A news station was interviewing a man who lived near a dangerous intersection. It is known for an inordinate number of car crashes.
HE JUST KIND OF STEPS BACK
“oh see there you go son”
BALLS OF NONCHALANT STEEL
“See, now this is the kinda shit I’m talking about…”
A poster on Reddit asks: What are two events that took place in the same time in history but don’t seem like they would have?
Spain was still a fascist dictatorship when Microsoft was founded.
There were no classes in calculus in Harvard’s…
This video just blew our minds.
( via foodandwine)
And that, friends, is how you make an ice cream sandwich.
Nice! It will also be easy if you use a serrated knife. It’s a knife with those tiny teeth. They are great for sawing through items.
When you quote a fictional character around a friend or family member and they don’t notice
when you quote a fictional character around a stranger or new friend and they notice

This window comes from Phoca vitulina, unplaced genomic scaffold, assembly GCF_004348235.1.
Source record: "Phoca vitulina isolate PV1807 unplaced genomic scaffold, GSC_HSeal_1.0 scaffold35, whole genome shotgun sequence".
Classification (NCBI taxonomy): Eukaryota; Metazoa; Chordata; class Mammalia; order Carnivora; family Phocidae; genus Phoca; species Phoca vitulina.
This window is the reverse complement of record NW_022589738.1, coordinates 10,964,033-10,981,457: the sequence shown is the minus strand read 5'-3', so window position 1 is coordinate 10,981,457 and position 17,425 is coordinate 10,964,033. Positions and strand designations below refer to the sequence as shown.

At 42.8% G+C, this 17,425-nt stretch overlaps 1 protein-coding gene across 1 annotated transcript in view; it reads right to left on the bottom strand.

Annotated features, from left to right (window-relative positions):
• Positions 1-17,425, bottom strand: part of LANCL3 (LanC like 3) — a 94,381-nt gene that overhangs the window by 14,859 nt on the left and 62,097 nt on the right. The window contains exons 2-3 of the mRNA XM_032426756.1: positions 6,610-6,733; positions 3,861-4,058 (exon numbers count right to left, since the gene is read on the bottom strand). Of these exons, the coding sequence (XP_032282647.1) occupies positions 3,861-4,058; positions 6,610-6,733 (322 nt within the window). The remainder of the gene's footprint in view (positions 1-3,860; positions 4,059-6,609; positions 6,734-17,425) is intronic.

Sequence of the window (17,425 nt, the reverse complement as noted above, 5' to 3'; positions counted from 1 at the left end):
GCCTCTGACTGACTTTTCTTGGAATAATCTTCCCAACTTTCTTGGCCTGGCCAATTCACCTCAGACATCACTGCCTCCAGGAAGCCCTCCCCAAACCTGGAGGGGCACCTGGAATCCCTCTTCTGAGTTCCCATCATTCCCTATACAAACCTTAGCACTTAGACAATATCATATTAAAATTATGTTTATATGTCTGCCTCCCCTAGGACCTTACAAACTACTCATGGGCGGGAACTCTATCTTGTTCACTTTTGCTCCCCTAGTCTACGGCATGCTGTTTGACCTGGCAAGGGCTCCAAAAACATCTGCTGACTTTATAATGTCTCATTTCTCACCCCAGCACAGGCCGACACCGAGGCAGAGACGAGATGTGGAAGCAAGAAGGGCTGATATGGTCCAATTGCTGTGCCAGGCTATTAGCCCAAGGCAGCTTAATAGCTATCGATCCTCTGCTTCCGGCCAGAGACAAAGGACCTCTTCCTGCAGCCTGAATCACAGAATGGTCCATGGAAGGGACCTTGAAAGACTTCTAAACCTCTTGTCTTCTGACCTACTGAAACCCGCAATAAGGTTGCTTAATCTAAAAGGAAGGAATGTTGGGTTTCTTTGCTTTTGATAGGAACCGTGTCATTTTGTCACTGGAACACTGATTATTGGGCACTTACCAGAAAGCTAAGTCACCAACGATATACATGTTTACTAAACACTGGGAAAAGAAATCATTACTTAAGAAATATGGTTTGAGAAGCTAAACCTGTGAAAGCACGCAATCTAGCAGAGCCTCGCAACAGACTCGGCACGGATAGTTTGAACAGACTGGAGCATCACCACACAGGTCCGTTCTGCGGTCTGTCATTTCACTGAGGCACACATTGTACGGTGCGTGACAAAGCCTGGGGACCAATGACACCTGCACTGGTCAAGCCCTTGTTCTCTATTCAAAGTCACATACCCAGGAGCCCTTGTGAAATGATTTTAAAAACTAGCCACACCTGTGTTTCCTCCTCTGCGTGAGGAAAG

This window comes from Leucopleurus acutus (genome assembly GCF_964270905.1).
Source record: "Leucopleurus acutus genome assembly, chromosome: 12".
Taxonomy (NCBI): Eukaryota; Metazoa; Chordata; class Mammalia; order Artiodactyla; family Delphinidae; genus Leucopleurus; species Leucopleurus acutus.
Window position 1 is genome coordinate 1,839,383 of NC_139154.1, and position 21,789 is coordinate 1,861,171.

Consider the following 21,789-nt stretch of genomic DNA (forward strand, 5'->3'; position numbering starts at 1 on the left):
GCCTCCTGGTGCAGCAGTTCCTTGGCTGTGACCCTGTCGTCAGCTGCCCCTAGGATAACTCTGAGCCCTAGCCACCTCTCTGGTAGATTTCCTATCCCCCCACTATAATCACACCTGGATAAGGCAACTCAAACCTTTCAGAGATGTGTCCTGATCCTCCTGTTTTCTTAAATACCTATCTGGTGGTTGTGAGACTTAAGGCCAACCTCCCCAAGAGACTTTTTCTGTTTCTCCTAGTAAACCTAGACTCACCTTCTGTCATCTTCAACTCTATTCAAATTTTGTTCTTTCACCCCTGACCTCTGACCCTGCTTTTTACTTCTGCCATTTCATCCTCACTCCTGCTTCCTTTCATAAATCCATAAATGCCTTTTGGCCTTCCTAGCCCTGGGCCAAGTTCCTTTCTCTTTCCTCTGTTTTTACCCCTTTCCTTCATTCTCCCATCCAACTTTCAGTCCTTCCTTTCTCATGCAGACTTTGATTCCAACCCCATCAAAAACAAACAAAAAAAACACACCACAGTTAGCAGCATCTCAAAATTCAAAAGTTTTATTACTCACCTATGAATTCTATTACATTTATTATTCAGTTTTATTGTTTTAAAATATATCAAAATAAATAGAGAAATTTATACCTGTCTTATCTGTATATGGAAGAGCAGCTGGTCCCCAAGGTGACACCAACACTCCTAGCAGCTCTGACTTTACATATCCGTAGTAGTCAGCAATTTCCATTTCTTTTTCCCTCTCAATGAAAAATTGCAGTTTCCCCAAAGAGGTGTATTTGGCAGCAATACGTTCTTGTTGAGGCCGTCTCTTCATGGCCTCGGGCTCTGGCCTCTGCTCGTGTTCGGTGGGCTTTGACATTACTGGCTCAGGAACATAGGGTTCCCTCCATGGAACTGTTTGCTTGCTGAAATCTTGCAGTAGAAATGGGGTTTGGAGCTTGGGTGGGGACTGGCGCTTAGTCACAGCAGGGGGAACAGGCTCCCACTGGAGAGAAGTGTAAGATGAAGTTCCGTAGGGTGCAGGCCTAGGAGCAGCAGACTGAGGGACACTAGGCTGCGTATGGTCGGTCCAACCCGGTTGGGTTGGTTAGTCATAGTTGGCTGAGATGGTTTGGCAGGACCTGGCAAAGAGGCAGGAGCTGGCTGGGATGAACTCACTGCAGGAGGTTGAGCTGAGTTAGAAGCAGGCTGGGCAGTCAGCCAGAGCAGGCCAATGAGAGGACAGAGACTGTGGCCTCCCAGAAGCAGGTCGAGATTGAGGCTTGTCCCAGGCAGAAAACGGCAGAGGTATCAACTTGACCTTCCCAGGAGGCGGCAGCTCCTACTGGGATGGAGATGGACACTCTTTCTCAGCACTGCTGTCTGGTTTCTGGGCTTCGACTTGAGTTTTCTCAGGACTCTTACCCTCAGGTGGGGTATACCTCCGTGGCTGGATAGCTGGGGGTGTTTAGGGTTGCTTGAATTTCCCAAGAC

this is how i feel literally EVERY DAY
When you hop on a swingset, you make yourself swing higher and higher by using your legs—propelling your body either forward or backward depending on the direction you’re swinging. This shift in the position of your legs happens at a specific point as the swing moves (can you think of it?!) in order to help you swing higher—hitting that point in the cycle is what creates resonance. The frequency required to hit that point every time is called the resonant frequency.
This is the same phenomenon that allows you to tap a basketball that is motionless on the ground, and continue to hit it so as to bounce it higher and higher without stopping. Notice how you can’t just randomly hit the ball and expect it to continue to bounce higher. When you dribble a basketball from the ground to your waist you are dribbling the ball at its resonant frequency. And if you were superhuman, you could continue to dribble the ball at its resonant frequency until the ball collapsed from the force.
Which is exactly that happened to the Tacoma Narrows Bridge!
The Tacoma Narrows Bridge collapsed just months after its opening, and sparked greater research in the aerodynamics and resonance of structures such as bridges and buildings that are greatly affected by wind and weather.